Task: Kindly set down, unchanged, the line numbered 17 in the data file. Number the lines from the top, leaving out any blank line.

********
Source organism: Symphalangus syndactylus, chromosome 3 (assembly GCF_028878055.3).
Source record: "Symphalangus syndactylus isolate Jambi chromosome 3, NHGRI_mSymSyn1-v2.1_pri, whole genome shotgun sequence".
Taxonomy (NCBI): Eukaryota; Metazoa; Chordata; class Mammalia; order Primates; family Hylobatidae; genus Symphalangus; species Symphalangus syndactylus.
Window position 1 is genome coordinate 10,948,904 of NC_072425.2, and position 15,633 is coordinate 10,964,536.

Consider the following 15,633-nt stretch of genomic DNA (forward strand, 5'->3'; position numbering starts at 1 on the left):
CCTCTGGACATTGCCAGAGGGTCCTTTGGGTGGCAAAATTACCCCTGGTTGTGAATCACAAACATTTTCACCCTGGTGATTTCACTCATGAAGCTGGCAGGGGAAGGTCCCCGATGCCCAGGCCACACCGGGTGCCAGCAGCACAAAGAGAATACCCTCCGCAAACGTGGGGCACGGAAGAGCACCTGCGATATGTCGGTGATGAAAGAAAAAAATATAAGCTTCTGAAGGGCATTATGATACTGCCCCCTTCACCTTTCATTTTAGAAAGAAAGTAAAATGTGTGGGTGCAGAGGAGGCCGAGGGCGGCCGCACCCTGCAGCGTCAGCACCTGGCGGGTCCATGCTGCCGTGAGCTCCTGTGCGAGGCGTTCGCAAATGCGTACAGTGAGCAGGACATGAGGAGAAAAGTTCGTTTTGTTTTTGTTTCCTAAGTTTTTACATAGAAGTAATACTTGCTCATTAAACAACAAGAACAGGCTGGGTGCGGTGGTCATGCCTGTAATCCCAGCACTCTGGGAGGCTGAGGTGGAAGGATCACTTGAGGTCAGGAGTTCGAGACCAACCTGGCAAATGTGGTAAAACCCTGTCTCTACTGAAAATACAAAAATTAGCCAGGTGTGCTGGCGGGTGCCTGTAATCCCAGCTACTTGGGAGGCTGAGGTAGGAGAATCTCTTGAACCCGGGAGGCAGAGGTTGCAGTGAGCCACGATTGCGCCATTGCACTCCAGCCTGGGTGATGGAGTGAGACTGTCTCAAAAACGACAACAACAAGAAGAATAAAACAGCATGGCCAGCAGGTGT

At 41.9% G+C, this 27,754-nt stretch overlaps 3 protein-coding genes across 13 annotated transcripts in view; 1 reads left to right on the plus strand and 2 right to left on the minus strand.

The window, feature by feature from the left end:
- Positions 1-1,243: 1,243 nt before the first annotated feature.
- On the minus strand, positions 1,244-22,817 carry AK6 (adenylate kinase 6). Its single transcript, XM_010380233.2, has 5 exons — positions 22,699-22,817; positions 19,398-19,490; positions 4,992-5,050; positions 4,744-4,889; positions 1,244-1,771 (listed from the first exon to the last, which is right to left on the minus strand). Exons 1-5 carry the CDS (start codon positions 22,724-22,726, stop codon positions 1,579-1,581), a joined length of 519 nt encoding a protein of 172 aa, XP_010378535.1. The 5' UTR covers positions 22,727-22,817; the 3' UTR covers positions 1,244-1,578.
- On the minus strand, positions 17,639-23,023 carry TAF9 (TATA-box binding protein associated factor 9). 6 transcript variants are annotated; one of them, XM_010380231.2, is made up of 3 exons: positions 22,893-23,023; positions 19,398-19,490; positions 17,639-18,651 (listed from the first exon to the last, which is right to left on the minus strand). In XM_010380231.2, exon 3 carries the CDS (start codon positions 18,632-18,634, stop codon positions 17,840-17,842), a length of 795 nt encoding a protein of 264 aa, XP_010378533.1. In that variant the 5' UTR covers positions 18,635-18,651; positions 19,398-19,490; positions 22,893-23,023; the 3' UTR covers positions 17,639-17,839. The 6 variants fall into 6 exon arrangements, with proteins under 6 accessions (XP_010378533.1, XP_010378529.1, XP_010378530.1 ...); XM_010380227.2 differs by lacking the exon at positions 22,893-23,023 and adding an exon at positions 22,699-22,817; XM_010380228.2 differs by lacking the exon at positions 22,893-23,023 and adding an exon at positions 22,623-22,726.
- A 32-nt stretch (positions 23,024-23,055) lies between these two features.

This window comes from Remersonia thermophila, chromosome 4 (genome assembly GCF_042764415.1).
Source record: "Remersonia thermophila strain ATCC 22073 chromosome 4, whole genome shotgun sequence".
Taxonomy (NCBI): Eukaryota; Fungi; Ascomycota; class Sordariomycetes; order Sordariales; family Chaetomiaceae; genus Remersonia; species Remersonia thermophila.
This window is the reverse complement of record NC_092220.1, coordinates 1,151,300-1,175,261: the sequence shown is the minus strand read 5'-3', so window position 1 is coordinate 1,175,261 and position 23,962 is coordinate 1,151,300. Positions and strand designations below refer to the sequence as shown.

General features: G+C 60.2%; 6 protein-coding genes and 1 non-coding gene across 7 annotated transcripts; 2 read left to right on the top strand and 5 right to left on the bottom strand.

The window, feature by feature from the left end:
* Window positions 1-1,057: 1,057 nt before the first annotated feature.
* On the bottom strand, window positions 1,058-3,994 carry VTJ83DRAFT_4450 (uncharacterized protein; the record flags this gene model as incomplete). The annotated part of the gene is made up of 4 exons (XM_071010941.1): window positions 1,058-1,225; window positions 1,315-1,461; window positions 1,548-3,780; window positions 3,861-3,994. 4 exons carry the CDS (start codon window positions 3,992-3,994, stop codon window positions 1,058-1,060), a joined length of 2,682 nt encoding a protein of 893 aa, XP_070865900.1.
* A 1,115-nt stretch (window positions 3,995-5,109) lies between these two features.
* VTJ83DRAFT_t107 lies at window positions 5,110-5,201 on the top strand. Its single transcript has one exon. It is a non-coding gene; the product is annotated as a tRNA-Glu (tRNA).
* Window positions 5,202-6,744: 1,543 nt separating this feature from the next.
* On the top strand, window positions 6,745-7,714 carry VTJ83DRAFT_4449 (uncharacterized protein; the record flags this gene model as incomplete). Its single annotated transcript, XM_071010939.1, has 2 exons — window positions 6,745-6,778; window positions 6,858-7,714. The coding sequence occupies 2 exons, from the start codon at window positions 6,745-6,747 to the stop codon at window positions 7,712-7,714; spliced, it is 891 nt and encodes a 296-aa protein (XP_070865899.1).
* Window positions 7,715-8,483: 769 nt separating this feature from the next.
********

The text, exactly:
General features: G+C 60.2%; 6 protein-coding genes and 1 non-coding gene across 7 annotated transcripts; 2 read left to right on the top strand and 5 right to left on the bottom strand.